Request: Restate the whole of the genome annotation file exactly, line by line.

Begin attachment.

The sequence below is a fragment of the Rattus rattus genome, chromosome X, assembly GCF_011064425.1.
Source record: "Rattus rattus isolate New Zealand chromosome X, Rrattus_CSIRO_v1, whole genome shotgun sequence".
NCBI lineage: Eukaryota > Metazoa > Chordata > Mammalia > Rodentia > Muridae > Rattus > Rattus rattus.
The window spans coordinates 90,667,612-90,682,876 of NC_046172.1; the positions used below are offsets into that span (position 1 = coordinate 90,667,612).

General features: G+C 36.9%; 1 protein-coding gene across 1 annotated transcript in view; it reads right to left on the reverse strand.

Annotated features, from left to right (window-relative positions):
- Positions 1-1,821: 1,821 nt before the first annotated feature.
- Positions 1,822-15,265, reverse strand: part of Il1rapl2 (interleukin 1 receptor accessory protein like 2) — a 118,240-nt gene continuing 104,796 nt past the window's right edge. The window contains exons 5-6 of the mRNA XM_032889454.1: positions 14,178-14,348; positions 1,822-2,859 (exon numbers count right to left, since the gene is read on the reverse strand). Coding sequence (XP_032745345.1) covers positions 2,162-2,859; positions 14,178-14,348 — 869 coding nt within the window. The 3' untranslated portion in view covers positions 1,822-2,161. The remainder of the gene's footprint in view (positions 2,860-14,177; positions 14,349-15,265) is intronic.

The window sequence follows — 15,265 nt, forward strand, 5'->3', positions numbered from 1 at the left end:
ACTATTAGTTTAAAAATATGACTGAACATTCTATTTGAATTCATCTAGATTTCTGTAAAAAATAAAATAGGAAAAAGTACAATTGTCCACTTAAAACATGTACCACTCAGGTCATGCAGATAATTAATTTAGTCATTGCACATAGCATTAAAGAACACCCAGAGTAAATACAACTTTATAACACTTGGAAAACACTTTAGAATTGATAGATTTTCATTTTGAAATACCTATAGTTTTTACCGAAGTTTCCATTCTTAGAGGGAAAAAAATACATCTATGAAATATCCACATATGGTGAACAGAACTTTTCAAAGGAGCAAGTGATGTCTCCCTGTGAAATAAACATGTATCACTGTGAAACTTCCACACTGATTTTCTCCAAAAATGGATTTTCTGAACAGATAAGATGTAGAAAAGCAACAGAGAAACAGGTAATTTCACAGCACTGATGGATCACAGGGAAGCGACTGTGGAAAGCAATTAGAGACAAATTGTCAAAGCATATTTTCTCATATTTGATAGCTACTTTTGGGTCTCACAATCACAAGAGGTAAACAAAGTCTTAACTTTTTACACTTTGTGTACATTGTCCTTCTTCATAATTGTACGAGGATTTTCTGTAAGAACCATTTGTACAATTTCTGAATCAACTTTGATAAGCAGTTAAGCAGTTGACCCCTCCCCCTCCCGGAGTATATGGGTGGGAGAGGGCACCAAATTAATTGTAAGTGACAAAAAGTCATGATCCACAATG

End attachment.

The sequence below is a fragment of the Rattus rattus genome, chromosome X, assembly GCF_011064425.1.
Source record: "Rattus rattus isolate New Zealand chromosome X, Rrattus_CSIRO_v1, whole genome shotgun sequence".
NCBI lineage: Eukaryota > Metazoa > Chordata > Mammalia > Rodentia > Muridae > Rattus > Rattus rattus.
The window spans coordinates 90,667,612-90,682,876 of NC_046172.1; the positions used below are offsets into that span (position 1 = coordinate 90,667,612).

General features: G+C 36.9%; 1 protein-coding gene across 1 annotated transcript in view; it reads right to left on the reverse strand.

Annotated features, from left to right (window-relative positions):
- Positions 1-1,821: 1,821 nt before the first annotated feature.
- Positions 1,822-15,265, reverse strand: part of Il1rapl2 (interleukin 1 receptor accessory protein like 2) — a 118,240-nt gene continuing 104,796 nt past the window's right edge. The window contains exons 5-6 of the mRNA XM_032889454.1: positions 14,178-14,348; positions 1,822-2,859 (exon numbers count right to left, since the gene is read on the reverse strand). Coding sequence (XP_032745345.1) covers positions 2,162-2,859; positions 14,178-14,348 — 869 coding nt within the window. The 3' untranslated portion in view covers positions 1,822-2,161. The remainder of the gene's footprint in view (positions 2,860-14,177; positions 14,349-15,265) is intronic.

The window sequence follows — 15,265 nt, forward strand, 5'->3', positions numbered from 1 at the left end:
ACTATTAGTTTAAAAATATGACTGAACATTCTATTTGAATTCATCTAGATTTCTGTAAAAAATAAAATAGGAAAAAGTACAATTGTCCACTTAAAACATGTACCACTCAGGTCATGCAGATAATTAATTTAGTCATTGCACATAGCATTAAAGAACACCCAGAGTAAATACAACTTTATAACACTTGGAAAACACTTTAGAATTGATAGATTTTCATTTTGAAATACCTATAGTTTTTACCGAAGTTTCCATTCTTAGAGGGAAAAAAATACATCTATGAAATATCCACATATGGTGAACAGAACTTTTCAAAGGAGCAAGTGATGTCTCCCTGTGAAATAAACATGTATCACTGTGAAACTTCCACACTGATTTTCTCCAAAAATGGATTTTCTGAACAGATAAGATGTAGAAAAGCAACAGAGAAACAGGTAATTTCACAGCACTGATGGATCACAGGGAAGCGACTGTGGAAAGCAATTAGAGACAAATTGTCAAAGCATATTTTCTCATATTTGATAGCTACTTTTGGGTCTCACAATCACAAGAGGTAAACAAAGTCTTAACTTTTTACACTTTGTGTACATTGTCCTTCTTCATAATTGTACGAGGATTTTCTGTAAGAACCATTTGTACAATTTCTGAATCAACTTTGATAAGCAGTTAAGCAGTTGACCCCTCCCCCTCCCGGAGTATATGGGTGGGAGAGGGCACCAAATTAATTGTAAGTGACAAAAAGTCATGATCCACAATG